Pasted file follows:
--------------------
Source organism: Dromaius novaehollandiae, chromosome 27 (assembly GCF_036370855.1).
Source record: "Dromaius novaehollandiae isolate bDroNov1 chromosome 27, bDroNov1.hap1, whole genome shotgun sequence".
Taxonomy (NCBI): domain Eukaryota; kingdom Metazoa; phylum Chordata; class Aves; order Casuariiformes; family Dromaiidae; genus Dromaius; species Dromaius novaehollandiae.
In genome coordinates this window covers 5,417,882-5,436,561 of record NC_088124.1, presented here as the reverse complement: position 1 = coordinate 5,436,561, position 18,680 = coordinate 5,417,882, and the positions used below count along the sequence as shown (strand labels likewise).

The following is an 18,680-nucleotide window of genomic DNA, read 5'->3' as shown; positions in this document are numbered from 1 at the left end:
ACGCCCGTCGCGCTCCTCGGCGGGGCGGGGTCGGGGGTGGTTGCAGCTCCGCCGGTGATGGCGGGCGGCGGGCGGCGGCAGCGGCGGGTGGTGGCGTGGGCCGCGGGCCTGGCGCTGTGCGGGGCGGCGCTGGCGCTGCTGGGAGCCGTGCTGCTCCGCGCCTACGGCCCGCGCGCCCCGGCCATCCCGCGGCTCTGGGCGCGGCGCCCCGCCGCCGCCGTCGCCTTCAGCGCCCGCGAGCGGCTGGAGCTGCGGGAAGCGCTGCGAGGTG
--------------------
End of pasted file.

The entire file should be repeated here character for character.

Source organism: Dromaius novaehollandiae, chromosome 27 (assembly GCF_036370855.1).
Source record: "Dromaius novaehollandiae isolate bDroNov1 chromosome 27, bDroNov1.hap1, whole genome shotgun sequence".
Taxonomy (NCBI): domain Eukaryota; kingdom Metazoa; phylum Chordata; class Aves; order Casuariiformes; family Dromaiidae; genus Dromaius; species Dromaius novaehollandiae.
In genome coordinates this window covers 5,417,882-5,436,561 of record NC_088124.1, presented here as the reverse complement: position 1 = coordinate 5,436,561, position 18,680 = coordinate 5,417,882, and the positions used below count along the sequence as shown (strand labels likewise).

The following is an 18,680-nucleotide window of genomic DNA, read 5'->3' as shown; positions in this document are numbered from 1 at the left end:
ACGCCCGTCGCGCTCCTCGGCGGGGCGGGGTCGGGGGTGGTTGCAGCTCCGCCGGTGATGGCGGGCGGCGGGCGGCGGCAGCGGCGGGTGGTGGCGTGGGCCGCGGGCCTGGCGCTGTGCGGGGCGGCGCTGGCGCTGCTGGGAGCCGTGCTGCTCCGCGCCTACGGCCCGCGCGCCCCGGCCATCCCGCGGCTCTGGGCGCGGCGCCCCGCCGCCGCCGTCGCCTTCAGCGCCCGCGAGCGGCTGGAGCTGCGGGAAGCGCTGCGAGGTG